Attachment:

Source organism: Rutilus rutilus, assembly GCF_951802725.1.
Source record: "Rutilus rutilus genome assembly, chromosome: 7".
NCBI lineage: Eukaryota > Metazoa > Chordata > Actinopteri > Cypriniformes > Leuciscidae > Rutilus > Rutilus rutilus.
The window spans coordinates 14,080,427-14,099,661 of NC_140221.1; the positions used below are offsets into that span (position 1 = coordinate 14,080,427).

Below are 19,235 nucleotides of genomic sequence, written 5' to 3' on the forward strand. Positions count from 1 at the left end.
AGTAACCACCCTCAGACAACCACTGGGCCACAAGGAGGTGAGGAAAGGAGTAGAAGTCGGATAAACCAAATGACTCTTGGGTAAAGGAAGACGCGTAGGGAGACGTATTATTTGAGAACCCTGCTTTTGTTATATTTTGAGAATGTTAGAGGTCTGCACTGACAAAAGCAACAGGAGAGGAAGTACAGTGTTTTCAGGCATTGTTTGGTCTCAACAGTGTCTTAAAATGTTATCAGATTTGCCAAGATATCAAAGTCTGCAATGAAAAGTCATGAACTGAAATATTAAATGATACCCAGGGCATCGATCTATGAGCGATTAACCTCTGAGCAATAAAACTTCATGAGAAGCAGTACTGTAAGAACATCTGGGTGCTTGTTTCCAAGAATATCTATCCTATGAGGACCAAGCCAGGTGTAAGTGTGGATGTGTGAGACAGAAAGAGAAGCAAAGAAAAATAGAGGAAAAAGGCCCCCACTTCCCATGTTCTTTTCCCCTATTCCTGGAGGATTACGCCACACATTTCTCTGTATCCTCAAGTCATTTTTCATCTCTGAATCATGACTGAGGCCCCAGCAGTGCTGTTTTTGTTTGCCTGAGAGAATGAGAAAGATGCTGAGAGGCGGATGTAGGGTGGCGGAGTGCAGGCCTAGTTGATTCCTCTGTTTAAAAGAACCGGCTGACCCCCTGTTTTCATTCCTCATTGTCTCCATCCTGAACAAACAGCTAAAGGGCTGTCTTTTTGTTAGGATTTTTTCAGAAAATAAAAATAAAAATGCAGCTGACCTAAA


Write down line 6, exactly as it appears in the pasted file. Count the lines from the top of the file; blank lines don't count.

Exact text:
AGTAACCACCCTCAGACAACCACTGGGCCACAAGGAGGTGAGGAAAGGAGTAGAAGTCGGATAAACCAAATGACTCTTGGGTAAAGGAAGACGCGTAGGGAGACGTATTATTTGAGAACCCTGCTTTTGTTATATTTTGAGAATGTTAGAGGTCTGCACTGACAAAAGCAACAGGAGAGGAAGTACAGTGTTTTCAGGCATTGTTTGGTCTCAACAGTGTCTTAAAATGTTATCAGATTTGCCAAGATATCAAAGTCTGCAATGAAAAGTCATGAACTGAAATATTAAATGATACCCAGGGCATCGATCTATGAGCGATTAACCTCTGAGCAATAAAACTTCATGAGAAGCAGTACTGTAAGAACATCTGGGTGCTTGTTTCCAAGAATATCTATCCTATGAGGACCAAGCCAGGTGTAAGTGTGGATGTGTGAGACAGAAAGAGAAGCAAAGAAAAATAGAGGAAAAAGGCCCCCACTTCCCATGTTCTTTTCCCCTATTCCTGGAGGATTACGCCACACATTTCTCTGTATCCTCAAGTCATTTTTCATCTCTGAATCATGACTGAGGCCCCAGCAGTGCTGTTTTTGTTTGCCTGAGAGAATGAGAAAGATGCTGAGAGGCGGATGTAGGGTGGCGGAGTGCAGGCCTAGTTGATTCCTCTGTTTAAAAGAACCGGCTGACCCCCTGTTTTCATTCCTCATTGTCTCCATCCTGAACAAACAGCTAAAGGGCTGTCTTTTTGTTAGGATTTTTTCAGAAAATAAAAATAAAAATGCAGCTGACCTAAA